Fools & Angels

Program notes

Fools & Angels is a "karaoke madrigal," written for four amplified singers and prerecorded electronic background track. Its five songs are played without pause, and feel a little bit like a George Martin album side. The piece owes a lot to popular music, with its simple melodies, guitar and drum samples, and (I hope) straightforward expressivity. At the same time, there are various incursions from the classical world—through-composed forms, asymmetrical rhythms, more adventurous harmonies, and, in the last song, old-fashioned Renaissance polyphony.

The five poems express two very different sides of the poetic experience. Some are exuberant, intoxicated, and slightly embarrassing in their raw self-revelation. Jeff Dolven’s poems, heard above, are elusive, dreamlike, and cerebral—almost philosophical in their intricate conceptuality.


(Allen Ginsberg)

Pull my daisy,
Tip my cup,
Cut my thoughts
For coconuts,

Bone my shadow,
Dove my soul,
Set a halo
On my skull,

Ark my darkness,
Rack my lacks,
Bleak my lurking,
Lark my looks,

Start my Arden,
Gate my shades,
Silk my garden,
Rose my days,

Whore my door,
Stone my dream,
Milk my mind
And make me cream,

Say my oops,
Ope my shell,
Roll my bones,
Ring my bell,

Pope my parts,
Pop my pot,
Poke my pap,
Pit my plum.


(Jeff Dolven)

“[As a proof of the impossibility of artificial intelligence] the inability to enjoy strawberries and cream may have struck the reader as frivolous. Possibly a machine might be made to enjoy this delicious dish, but any attempt to make one do so would be idiotic.”

—Alan Turing, “Computing Machinery and Intelligence”

It doesn’t make the mmmmmm you might expect
(the level drone refrigerators dream
in nights of never tasting what’s inside),
rather bumps along, its irregular rhythms
expressing subtleties of pleasure I,
its creator, cannot always discern.
Still, what a comfort when it’s working well:
somewhere in its heart a filament thrills
with unreflective pleasure, like a child’s.

The opening in front is like a mouth:
just tall and wide and deep enough for each
morning’s offering, the silver plate
heaped with berries so fresh they might as well
be pumping still, hanging like little hearts
red in the ripening sunlight. The ruddy bruises
of their sudden transport (a deeper red
drawn up from the blood-soaked soil) are soothed
with a dressing of cool, white, mantling cream.

It savors this fruit it never had to choose;
it does not bore or sicken, grow out or up
or old. It runs a tireless electric tongue
over the skin, the dimples plugged with seeds
like mattress buttons, the wrinkled sheets of cream.
Nothing is diminished or consumed:
the feeling is so pure it can be hard
to tell the thing’s turned on at all. Sometimes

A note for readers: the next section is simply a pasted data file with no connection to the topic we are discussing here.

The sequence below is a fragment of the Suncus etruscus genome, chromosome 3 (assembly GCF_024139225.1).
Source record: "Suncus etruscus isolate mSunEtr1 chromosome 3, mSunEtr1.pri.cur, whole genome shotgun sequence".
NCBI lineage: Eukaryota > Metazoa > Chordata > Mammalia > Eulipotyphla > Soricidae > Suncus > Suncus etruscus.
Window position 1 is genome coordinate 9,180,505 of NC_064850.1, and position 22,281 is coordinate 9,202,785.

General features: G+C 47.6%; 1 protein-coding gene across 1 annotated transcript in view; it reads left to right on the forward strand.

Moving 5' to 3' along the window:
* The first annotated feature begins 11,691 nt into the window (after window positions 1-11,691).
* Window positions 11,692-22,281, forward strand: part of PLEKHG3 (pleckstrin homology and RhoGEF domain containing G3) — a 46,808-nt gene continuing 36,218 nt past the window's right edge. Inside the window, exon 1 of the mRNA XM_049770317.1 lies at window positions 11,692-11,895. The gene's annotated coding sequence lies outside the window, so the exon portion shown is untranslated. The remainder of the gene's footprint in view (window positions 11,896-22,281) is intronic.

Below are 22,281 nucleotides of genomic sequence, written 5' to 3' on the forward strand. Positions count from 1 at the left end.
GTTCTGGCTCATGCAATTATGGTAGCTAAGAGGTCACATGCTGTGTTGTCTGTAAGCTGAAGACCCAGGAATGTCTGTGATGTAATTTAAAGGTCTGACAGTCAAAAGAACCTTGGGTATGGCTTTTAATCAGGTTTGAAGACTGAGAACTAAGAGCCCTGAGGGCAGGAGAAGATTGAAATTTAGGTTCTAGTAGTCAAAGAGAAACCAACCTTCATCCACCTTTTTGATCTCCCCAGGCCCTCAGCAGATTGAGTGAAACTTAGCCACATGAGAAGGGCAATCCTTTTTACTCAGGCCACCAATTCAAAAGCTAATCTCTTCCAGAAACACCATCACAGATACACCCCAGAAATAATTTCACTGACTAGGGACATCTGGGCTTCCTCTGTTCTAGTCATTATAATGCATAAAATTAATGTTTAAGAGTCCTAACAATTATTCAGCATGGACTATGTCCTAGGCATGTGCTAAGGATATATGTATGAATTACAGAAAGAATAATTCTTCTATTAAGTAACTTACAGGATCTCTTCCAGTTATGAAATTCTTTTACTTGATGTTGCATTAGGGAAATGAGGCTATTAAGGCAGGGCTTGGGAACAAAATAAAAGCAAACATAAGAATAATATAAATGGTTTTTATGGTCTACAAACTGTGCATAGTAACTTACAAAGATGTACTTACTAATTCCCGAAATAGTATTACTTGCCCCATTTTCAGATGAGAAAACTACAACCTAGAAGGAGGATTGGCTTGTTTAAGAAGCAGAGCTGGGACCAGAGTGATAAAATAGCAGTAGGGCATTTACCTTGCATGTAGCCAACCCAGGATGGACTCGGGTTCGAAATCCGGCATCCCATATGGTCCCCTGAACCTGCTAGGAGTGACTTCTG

I lie for hours, listening to be sure.


(Allen Ginsberg)

When I think of death
I get a goofy feeling;
Then I catch my breath:
Zero is appealing,
Appearances are hazy.
Smart went crazy,
Smart went crazy.

A flower in my head
Has fallen through my eye;
Someday I’ll be dead:
I love the Lord on high,
I wish He’d pull my daisy.
Smart went crazy,
Smart went crazy.


I asked the lady what’s a rose,
She kicked me out of bed.
I asked the man, and so it goes,
He hit me on the head.
Nobody knows,
Nobody knows,
At least nobody’s said.


The time I went to China
To lead the boy scout troops,
They sank my ocean liner,
And all I said was “Oops!”


All the doctors think I’m crazy;
The truth is really that I’m lazy:
I made visions to beguile ‘em
Till they put me in th’asylum


I’m a pot and God’s a potter,
And my head’s a piece of putty.
Ark my darkness,
Lark my looks.
I’m so lucky that I’m nutty


(Jeff Dolven)

You fall asleep in a room in a house that was made for you,
all dressed up and asleep and a bed you didn’t make,
asleep in your shirt, in your size, your sleeve and neck and chest.

You wake undressed in another room, a dressing room.
You barely notice the walls are bare. The fatherly clerk
greets you sitting down, his arms aswoon with coats.

He’s dressed in evening clothes bespeaking another era,
melancholy black long tails between his legs.
He passes the garments one by one. They are unclean.

Sweat and blood and love have worked into the weave.
The stains fall naturally over your scars and your hungriest parts.
He winces at the fit each time, until his arms

are empty and his sleepless eyes confess he’s down
to one last hope: is this a dream? Of course it is,
you say. For here you are to blame for everything.


(Allen Ginsberg)

From Great Consciousness vision Harlem 1948 building standing in Eternity
I realized entire Universe was manifestation of One Mind—
My teacher was William Blake—my life work Poesy,
transmitting that spontaneous awareness to Mankind.

Instrumentation: 4 Singers and Electronics

Performers: Synergy Vocals